What are ‘complementary’ and ‘alternative’ medicines?

Complementary and alternative medicines are treatments that fall outside of mainstream healthcare. They take a holistic approach to your physical and mental health, meaning that they consider all aspects of your physical and emotional wellbeing as a whole instead of treating particular symptoms separately. For example, some complementary therapies focus on the mind, body and spirit or on the flow of energy through your body.

Complementary and alternative medicines and treatments can range from acupuncture, chiropractic and homeopathy, to aromatherapy and meditation. Whilst NHS treatment models are largely based on clinical evidence and academic research, many complementary and alternative therapies have their roots in ancient Eastern philosophies of health or traditional healing methods used before the development of the treatment models currently used by the NHS.

What’s the difference between ‘complementary’ and ‘alternative’ therapies?

Whilst there is no universally agreed definition of these terms, it can be useful to make a distinction between the two terms. The most commonly agreed upon distinction is:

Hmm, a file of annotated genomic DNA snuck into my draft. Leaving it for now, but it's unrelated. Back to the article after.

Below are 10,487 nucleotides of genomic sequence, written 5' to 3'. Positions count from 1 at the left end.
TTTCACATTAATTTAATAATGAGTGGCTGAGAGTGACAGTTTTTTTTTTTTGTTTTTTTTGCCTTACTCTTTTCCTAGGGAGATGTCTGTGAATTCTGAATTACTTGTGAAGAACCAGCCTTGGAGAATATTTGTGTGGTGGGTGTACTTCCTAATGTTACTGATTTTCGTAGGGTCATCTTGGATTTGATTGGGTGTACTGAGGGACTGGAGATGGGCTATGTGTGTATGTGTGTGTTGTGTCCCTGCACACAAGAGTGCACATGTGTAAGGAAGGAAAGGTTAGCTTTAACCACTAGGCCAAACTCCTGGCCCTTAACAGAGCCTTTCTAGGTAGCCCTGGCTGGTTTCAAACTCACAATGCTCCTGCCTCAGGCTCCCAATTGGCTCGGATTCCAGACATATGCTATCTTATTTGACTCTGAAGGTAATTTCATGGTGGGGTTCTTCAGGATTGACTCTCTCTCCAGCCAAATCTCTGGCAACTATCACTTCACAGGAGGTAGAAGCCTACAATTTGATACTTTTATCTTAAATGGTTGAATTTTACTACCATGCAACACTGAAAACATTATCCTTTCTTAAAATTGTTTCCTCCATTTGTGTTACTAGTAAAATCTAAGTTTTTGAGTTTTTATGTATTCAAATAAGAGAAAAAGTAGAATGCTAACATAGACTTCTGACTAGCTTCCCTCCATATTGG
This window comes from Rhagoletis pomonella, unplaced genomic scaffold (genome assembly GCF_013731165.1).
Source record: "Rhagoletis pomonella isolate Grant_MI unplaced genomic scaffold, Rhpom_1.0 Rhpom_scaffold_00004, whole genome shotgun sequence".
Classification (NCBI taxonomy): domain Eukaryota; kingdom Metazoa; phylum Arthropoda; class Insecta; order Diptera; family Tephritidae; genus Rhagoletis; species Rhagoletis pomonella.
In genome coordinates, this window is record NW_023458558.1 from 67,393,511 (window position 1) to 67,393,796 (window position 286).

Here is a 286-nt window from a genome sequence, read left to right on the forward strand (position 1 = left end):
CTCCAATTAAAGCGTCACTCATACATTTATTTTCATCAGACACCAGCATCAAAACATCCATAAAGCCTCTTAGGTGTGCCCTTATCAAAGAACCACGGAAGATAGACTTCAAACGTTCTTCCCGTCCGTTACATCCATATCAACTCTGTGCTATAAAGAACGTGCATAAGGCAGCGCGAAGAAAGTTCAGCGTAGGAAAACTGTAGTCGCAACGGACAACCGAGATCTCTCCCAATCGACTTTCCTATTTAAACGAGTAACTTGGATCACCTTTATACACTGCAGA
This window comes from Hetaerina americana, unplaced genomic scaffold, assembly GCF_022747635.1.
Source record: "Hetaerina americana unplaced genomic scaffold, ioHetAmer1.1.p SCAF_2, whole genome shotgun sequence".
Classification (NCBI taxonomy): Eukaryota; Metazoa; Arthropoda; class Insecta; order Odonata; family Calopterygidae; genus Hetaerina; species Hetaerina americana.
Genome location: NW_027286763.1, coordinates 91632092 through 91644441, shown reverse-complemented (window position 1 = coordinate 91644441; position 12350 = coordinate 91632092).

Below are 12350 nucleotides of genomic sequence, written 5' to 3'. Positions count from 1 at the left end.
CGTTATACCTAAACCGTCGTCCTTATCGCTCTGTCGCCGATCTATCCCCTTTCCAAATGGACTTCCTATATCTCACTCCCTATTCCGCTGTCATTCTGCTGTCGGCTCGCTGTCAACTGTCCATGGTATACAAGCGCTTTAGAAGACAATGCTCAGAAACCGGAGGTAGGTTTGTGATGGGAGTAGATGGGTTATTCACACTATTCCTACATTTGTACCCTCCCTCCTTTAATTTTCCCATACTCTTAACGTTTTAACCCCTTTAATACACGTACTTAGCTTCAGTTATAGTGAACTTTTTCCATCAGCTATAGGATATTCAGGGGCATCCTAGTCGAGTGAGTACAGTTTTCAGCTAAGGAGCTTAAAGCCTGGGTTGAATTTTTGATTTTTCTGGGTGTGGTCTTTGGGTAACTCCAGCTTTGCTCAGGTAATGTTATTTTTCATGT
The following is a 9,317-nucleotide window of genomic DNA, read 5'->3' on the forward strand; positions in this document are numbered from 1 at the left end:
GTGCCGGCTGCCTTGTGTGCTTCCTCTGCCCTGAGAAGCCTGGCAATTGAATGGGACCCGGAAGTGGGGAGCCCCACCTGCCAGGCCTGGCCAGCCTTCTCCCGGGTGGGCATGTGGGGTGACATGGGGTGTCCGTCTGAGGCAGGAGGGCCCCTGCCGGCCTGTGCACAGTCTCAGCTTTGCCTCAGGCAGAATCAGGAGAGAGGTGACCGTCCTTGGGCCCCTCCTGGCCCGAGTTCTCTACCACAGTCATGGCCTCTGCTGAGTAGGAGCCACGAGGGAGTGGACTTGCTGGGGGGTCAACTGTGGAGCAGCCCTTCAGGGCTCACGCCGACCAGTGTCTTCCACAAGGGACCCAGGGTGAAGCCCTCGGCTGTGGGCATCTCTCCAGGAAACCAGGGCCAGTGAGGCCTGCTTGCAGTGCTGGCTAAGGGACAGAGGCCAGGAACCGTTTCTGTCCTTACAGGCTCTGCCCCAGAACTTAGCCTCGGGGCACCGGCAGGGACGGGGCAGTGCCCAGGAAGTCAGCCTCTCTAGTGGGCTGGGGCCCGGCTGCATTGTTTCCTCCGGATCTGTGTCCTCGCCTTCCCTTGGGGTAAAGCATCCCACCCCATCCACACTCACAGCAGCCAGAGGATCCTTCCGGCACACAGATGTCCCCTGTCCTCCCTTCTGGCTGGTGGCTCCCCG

Complementary – therapies that may be used alongside treatments offered by your doctor (such as yoga, massage and meditation).

Alternative – describes approaches which are meant as a replacement to the treatments offered by your doctor (such as traditional Chinese medicine or Ayurvedic medicine)

How can I find out more information?

For more information consider having a look at these websites:

The NHS webpage on complementary and alternative medicines

Mind UK website, including a downloadable PDF outlining a number of complementary and alternative therapies.

 

Before considering starting any new treatment it is a good idea to talk through any safety concerns with your doctor and the treatment provider. There may be times when a certain therapy may carry higher risks for you, and would not be recommended. Examples include, but are not limited to, if you are pregnant or breastfeeding; if you are receiving any other treatments that could interfere with the therapy; or if you have a physical or mental health problem that could be made worse by the therapy.

 

 

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